Eggs could reduce your risk of heart disease
Diets that include at least one egg a day have a higher chance of lowering one’s risk of cardiovascular disease, according to a study of Chinese participants published in BMJ Journals.
The research found that those who ate eggs on a daily basis had an 18 percent lower risk of dying from cardiovascular disease, commonly referred to as heart disease. There were also other benefits of the daily egg habit. Participants who ate up to one egg daily had a 26 percent lower risk of hemorrhagic stroke, a 28 percent lower risk of dying from this type of stroke, and a 12 percent reduced risk of contracting ischemic heart disease, typically diagnosed in those who show the early signs of gridlocked blood flow to the brain.
Researchers told CNN that is the study is “by far the most powerful project to detect such an effect” between eggs and heart disease.
Conventional health wisdom used to dictate that too many eggs were bad for one’s health, as they contain a high amount of cholesterol, in addition to high-quality protein and other positive nutritional components. But now, there seems to be some evidence that one way to stop a disease that is responsible for 31 percent of all global death’s a year is to eat more of them.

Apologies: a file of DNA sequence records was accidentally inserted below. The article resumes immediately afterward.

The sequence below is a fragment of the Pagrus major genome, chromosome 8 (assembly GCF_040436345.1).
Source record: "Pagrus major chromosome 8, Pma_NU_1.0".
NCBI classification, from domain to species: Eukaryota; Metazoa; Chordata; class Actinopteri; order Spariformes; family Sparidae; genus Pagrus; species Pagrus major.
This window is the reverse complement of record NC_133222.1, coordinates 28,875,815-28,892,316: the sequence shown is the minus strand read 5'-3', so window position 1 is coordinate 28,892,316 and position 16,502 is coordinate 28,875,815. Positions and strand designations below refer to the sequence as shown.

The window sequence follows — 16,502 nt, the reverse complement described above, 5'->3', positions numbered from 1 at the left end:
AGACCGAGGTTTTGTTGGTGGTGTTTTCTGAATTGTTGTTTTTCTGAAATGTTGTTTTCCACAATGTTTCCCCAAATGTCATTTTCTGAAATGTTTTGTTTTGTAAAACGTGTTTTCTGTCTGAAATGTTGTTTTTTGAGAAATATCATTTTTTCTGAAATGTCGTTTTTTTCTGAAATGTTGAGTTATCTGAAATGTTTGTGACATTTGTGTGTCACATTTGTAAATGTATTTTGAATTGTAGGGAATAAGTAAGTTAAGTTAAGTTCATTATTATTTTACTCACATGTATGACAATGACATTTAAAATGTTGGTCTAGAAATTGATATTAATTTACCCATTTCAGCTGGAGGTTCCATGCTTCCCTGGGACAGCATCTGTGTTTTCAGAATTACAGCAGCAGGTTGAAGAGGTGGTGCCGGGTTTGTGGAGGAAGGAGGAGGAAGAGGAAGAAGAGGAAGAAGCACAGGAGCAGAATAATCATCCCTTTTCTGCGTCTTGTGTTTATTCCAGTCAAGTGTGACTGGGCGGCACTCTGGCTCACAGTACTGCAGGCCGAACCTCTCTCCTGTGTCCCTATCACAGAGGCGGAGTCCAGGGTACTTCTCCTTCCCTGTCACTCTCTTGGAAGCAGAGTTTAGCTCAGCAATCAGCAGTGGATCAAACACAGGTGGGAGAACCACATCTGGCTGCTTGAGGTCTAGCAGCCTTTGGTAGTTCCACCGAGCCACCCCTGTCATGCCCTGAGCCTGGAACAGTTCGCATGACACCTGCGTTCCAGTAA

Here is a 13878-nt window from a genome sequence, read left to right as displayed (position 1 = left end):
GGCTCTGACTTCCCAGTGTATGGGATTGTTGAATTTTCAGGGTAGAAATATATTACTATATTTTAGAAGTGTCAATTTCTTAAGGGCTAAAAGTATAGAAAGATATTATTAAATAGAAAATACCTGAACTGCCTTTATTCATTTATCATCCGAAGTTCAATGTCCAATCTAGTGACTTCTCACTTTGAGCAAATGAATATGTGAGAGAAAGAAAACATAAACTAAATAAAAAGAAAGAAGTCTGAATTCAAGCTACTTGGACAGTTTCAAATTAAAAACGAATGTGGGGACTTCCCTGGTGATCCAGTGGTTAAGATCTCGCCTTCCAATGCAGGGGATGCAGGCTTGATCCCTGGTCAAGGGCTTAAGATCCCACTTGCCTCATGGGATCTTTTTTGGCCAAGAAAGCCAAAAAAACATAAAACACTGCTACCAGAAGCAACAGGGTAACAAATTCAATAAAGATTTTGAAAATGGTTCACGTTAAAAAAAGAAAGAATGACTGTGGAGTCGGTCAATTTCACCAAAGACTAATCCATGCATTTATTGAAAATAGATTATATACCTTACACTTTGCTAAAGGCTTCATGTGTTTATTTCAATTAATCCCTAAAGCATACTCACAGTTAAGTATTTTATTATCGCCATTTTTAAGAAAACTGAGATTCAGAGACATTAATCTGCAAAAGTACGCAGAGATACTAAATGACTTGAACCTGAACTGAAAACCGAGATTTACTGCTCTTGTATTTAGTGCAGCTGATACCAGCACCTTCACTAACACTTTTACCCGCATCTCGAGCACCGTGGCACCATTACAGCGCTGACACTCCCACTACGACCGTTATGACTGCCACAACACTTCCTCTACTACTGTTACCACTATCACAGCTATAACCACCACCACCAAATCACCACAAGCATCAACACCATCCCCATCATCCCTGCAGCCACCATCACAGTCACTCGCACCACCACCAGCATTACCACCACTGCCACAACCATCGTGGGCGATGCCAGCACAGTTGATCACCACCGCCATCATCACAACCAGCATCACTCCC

“Overall, I would say that consuming egg as part of a healthy diet does not increase the risk of cardiovascular disease, and we now have another carefully done study to support that,” Carolina Richard, an assistant professor of agricultural life and environmental sciences at the University of Alberta in Edmonton, told CNN.